Q: I am getting married next year and have chosen three wonderful brideswomen, a bridesman, and a bridesgirl (my younger sister). Of the adult women who are kindly rocking up to support me on my wedding day, all of them have mentioned losing weight for my wedding.
I am trying as much as possible to enable them to feel confident on my big day. I have said it would be cool for them all to pick their own dresses in a similar color—so people can wear what they feel comfortable in—and at no point have I mentioned losing weight! I am not even planning on putting that kind of pressure on myself. I can understand why people want to—and if I lose weight as a result of being healthy between now and then, that’s fine and everything—but it’s not my goal.
We are all a similar size to each other, but even if we weren’t, it wouldn’t matter. I haven’t asked them to be my bridesmaids because of how they look.
What should I do? They’re all grownups, and I can’t force body positivity—but I hate the idea that my wedding has caused them to feel bad about themselves, and nervous about trying on dresses. I also want to make sure my sister (who will be almost eleven years old at the time of our wedding) won’t pick up on any bad vibes about women’s bodies. Any suggestions would be much appreciated!
—Just the Way She Is
A: Dear JTWSI,
It’s got nothing to do with you, and it’s got nothing to do with your wedding making anybody feel bad. It’s got everything to do with the weird habits we build around our bodies. For some folks, there’s an expectation that looking nice for a wedding means losing a few pounds. Like every other off-base wedding expectation, all you need to do is chat about it honestly: “Hey, I know you said you want to lose weight, but I hope it’s not because you think I expect it.”
It’s also good to remember that sometimes really confident, body-positive people want to lose weight, and there’s nothing wrong with that—just like sometimes really confident, body-positive people don’t want to lose weight, and there’s nothing wrong with that either. We sometimes get this idea that the only healthy way to talk about weight is to pretend it doesn’t exist. And weddings, as always, only compound the problem.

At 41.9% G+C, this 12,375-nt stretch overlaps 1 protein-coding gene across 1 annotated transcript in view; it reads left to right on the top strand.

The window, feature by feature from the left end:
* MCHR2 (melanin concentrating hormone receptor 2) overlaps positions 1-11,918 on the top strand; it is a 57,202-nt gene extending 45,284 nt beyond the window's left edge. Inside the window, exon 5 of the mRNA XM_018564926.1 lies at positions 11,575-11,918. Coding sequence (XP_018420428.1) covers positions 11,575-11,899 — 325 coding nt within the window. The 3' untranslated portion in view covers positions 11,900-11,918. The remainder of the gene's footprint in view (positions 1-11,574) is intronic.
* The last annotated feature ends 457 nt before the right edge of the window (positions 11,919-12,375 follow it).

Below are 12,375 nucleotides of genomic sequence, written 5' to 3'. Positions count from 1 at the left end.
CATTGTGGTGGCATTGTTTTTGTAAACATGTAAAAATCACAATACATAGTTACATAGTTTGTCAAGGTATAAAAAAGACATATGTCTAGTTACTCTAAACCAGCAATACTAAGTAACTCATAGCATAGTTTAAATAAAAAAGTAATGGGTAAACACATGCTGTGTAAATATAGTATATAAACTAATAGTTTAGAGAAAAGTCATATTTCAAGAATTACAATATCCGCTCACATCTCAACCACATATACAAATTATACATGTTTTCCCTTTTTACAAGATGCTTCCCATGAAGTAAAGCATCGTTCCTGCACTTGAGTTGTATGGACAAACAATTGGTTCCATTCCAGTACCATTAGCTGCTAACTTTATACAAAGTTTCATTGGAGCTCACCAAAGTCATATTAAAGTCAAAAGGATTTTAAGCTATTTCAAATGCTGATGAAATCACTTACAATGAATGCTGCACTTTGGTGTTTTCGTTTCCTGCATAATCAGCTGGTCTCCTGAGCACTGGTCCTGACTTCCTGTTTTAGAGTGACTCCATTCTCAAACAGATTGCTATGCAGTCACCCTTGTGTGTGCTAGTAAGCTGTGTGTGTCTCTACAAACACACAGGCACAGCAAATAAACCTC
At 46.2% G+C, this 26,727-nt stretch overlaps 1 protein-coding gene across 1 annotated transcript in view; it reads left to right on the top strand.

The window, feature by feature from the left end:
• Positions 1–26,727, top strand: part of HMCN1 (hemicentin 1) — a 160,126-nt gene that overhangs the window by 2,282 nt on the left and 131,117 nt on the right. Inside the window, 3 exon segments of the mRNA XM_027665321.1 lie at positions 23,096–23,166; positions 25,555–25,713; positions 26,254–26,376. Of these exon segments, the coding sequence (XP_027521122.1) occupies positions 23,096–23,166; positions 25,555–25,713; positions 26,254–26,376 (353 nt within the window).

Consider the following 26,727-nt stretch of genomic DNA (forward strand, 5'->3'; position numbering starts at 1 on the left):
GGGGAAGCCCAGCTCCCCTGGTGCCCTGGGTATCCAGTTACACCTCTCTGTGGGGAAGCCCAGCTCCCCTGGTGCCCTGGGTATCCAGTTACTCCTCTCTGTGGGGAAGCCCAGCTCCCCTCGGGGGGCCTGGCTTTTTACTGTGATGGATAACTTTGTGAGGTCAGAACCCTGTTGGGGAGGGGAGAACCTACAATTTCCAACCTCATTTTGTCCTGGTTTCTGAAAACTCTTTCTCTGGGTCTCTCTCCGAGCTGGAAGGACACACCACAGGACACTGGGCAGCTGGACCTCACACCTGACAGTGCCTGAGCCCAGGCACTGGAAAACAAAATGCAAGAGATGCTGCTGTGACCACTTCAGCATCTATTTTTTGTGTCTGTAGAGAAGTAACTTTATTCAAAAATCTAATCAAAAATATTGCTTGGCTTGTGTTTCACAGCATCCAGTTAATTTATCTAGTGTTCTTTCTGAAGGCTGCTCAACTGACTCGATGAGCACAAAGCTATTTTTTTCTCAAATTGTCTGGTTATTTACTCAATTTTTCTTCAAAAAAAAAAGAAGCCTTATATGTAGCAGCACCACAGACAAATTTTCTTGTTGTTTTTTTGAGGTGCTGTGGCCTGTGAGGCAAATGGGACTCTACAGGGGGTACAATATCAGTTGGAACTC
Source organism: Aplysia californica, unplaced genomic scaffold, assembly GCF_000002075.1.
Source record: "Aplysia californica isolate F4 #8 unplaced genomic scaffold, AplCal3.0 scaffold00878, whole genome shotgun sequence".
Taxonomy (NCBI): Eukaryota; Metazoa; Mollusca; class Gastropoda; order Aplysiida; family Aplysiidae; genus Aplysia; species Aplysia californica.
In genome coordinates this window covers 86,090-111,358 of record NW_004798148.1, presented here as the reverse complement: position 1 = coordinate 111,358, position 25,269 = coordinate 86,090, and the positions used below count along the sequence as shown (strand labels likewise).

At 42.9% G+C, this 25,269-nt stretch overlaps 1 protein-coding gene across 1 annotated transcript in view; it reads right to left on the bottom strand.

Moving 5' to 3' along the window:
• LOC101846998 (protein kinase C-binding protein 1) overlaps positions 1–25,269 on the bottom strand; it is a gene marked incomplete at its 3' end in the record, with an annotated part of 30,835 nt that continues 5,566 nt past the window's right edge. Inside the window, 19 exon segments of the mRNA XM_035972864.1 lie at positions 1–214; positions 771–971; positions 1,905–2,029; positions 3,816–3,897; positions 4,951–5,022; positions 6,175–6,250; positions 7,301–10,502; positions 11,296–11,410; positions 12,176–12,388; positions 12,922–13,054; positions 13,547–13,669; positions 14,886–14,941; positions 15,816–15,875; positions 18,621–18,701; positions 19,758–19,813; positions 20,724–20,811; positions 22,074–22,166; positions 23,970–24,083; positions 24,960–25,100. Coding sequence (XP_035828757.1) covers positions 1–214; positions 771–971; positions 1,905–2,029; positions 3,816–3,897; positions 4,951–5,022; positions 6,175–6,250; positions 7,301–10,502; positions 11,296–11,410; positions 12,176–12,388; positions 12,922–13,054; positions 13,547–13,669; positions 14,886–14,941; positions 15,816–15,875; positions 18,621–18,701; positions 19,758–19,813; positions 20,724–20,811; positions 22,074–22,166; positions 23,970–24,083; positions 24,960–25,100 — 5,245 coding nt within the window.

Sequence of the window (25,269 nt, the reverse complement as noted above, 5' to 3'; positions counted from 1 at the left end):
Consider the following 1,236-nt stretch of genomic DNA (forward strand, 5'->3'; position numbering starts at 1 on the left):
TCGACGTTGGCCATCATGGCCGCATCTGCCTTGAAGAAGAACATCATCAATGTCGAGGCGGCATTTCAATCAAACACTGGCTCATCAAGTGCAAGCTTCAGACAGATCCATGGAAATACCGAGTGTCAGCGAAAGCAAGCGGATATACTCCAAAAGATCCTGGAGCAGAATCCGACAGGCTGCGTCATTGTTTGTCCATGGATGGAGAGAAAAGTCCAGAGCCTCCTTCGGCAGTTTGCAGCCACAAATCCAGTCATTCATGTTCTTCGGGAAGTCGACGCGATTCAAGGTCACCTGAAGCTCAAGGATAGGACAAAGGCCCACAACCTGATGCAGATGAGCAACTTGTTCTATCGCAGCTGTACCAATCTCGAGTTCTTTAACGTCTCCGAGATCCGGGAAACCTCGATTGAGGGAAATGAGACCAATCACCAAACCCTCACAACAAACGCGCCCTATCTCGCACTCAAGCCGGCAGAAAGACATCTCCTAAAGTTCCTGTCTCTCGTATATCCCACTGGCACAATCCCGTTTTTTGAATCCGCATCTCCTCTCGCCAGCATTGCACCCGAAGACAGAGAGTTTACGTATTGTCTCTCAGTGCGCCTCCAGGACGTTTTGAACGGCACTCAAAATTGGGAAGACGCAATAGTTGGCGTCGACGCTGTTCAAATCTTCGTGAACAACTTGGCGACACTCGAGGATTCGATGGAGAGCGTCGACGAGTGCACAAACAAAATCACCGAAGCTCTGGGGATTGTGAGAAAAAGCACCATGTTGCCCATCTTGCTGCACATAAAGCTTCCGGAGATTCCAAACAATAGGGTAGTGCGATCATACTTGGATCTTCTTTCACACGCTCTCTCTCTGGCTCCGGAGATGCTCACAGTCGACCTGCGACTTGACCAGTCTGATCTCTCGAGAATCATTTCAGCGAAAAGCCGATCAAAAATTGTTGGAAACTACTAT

But let’s assume you know all that. Maybe you’re not just having a knee-jerk reaction to weight-loss chat, but your friends really have said some terrible, self-deprecating things that give you cause for concern. Even still. It’s not up to you to determine how your friends should feel about themselves. Even if it’s your wedding. Even if you think they’re stunning. Even if they are.
So, what can you do? Well, you mentioned that little sister of yours, and I think it’s fair to ask for no negative body talk around her. The weird habits I mentioned above? Talking smack about our own bodies is definitely one of those. It’s not something most people think about. I’ve been around kids all day literally for years, and I sometimes still slip up and poke at my own appearance in front of them.
You also can help to create a body-positive atmosphere by just honestly complimenting your friends. It never hurts to let your friends know when they look good (and to be specific!). They don’t have to be weight-related comments (in fact, steer clear of those), but things like, “Your hair is on point,” and “That’s a terrific color on you,” are just nice to hear. Instead of telling other women how they shouldn’t feel, instead try telling them how you feel—especially if it’s that you love them, and you think they look great!
You can’t control whether your friends try to lose weight before your wedding. In fact, your wedding’s got nothing to do with it. But you can contribute to some body positivity by asking your friends to avoid negativity when it comes up, and chatting up how great they already are.
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